Natchez marks black history well
I have just had the experience of visiting the Natchez Association for the Preservation of Afro-American Culture Museum.
On the day I visited, a substantial group of young people were going through the museum, with an excellent oral history supplied by the curator, Darrell White. I became as absorbed as the young people in the detail and the stories of their history and resolved to return when Mr. White was less busy as some questions were starting to form in my mind.
I was intrigued to know that level of knowledge these young people had of the full extent of their history, as my own knowledge and experience had taught me that the cultural and economic strength of a community lies in its knowledge of itself — its knowledge of its own history. So a few days later, I returned and spent two of the most informative hours I’ve ever spent with Mr. White. His knowledge and clarity of analysis of African American history here is very extensive and so clearly thought through that even a foreigner such as myself could quickly grasp the essentials and also the subtleties of the centuries since the first Africans were landed on these shores.
I was particularly interested in the mechanics of how African American experience was expunged from history books and public records — leaving generations without knowledge and access to role models, pride and, consequently, the impetus to improve conditions. This storehouse of knowledge is tremendously important in any community which is striving to move forward because it gives its citizens — all of them — a strong and honest basis to work from and I commend the City of Natchez for its foresight in having such a good facility available to its citizens and volunteers.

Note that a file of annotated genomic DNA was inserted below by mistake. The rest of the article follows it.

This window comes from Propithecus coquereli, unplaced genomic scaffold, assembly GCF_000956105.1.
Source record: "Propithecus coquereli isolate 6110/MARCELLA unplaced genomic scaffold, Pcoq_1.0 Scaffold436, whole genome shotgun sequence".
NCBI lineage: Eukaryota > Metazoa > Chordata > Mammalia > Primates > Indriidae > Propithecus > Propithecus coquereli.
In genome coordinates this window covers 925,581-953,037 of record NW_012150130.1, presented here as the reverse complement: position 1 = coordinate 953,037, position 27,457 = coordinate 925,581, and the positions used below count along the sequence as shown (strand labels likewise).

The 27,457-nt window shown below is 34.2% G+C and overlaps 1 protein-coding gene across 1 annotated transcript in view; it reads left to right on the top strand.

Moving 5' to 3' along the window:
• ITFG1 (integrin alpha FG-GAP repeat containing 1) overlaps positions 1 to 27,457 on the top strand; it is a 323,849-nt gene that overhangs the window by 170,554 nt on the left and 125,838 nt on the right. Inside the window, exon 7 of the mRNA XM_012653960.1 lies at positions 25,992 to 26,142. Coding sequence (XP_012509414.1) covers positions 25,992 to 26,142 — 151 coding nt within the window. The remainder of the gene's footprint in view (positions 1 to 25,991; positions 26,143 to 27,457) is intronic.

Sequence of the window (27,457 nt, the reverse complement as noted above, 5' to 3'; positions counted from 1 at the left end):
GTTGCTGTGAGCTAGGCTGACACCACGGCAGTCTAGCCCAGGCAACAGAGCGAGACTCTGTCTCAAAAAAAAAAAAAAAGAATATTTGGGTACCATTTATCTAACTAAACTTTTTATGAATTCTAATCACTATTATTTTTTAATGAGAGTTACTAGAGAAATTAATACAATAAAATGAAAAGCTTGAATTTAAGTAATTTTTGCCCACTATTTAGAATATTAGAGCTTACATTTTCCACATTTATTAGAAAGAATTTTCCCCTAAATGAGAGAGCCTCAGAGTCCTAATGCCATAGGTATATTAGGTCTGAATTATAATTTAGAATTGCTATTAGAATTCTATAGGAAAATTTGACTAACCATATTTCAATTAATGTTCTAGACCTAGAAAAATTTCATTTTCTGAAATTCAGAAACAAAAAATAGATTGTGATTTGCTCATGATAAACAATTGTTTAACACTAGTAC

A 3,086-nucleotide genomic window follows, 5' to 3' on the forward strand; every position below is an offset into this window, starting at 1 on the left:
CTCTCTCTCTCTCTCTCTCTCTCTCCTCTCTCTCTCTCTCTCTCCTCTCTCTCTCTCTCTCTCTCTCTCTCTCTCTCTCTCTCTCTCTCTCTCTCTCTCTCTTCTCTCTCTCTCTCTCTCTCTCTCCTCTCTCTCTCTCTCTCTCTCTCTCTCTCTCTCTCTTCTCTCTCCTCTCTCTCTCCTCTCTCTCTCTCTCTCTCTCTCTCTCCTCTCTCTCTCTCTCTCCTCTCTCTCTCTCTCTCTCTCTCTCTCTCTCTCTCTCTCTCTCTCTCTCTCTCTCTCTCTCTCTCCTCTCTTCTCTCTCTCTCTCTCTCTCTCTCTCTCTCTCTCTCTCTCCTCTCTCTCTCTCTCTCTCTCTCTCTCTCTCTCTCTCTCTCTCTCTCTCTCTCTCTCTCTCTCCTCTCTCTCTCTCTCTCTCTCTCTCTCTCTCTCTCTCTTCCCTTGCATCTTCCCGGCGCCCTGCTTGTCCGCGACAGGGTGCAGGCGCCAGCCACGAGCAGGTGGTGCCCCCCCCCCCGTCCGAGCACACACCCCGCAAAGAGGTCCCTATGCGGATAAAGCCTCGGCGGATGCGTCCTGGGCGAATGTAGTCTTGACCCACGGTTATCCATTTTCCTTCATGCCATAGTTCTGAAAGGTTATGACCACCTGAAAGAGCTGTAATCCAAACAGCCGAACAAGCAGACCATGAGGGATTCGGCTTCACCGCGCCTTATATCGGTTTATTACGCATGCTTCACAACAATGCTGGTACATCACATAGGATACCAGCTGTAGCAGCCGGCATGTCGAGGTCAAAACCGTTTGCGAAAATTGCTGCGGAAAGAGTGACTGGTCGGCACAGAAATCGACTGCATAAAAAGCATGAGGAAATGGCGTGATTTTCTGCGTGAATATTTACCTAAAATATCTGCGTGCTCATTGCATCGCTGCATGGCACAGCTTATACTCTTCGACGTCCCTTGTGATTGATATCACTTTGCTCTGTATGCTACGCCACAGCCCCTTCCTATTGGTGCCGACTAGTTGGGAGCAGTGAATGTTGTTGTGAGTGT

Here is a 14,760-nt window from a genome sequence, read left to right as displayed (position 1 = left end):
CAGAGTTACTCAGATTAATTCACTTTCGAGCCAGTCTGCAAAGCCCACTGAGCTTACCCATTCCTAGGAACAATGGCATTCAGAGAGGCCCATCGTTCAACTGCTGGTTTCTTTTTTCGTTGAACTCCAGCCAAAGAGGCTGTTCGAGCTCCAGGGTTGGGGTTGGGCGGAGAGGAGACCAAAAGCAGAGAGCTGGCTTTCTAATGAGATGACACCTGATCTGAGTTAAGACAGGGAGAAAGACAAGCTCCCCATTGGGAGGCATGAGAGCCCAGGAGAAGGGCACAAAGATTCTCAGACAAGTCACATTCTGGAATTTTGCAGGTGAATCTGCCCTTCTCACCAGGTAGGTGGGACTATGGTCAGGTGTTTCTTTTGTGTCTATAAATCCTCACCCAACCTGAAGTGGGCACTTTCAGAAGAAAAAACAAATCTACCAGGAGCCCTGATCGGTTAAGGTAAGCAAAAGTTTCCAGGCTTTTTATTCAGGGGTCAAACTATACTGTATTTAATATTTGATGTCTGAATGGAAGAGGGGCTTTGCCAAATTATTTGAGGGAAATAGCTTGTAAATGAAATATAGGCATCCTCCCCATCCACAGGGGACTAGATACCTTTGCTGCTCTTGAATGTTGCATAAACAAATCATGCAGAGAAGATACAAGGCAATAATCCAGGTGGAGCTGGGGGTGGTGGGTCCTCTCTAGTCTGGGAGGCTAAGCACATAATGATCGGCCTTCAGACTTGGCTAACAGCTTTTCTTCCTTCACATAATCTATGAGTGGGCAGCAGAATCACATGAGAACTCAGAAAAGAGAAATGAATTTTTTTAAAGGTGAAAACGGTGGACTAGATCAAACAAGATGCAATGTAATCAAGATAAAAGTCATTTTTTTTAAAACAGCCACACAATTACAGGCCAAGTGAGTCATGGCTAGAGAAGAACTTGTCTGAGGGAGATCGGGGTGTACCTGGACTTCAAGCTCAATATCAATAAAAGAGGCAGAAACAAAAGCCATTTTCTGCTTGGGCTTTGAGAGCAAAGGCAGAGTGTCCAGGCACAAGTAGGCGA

I was also tremendously interested in the beautiful archival photographs, firm evidence of enterprising African Americans contributing to the prosperity of Natchez before the turn of the 20th century, and it raised another question for me — whatever happened to that enterprise and determination within the African American community in Natchez?
If it was due to the rise of segregation in southern states, then in these days of economic depression that spirit of prosperity is sorely missed within this city where many stores are boarded up in Main and Franklin streets as well as others.
The relevance of the knowledge contained in the African American museum to other crucial matters that affect all families — birth and death (medical care, burials and worship), control of economic status (who gets what jobs and where), control of what happens to your family (who is doing what to whom,) the price families are willing to pay to protect the values they believe in (fighting side by side in times of war, pulling together in times of peace). These are the things that need to be addressed and cared for in a healthy prosperous community, and these are the things the museum contains in its material and oral knowledge.
So I am very impressed that Natchez has seen far enough ahead to understand the worth of such a facility — and I trust that the same foresight will be brought to bear on maintaining the museum and supporting educational material and services for the whole community in the future. Kia ora, Natchez.
A simple translation would be: “I salute you.”
visitor from Wellington, New Zealand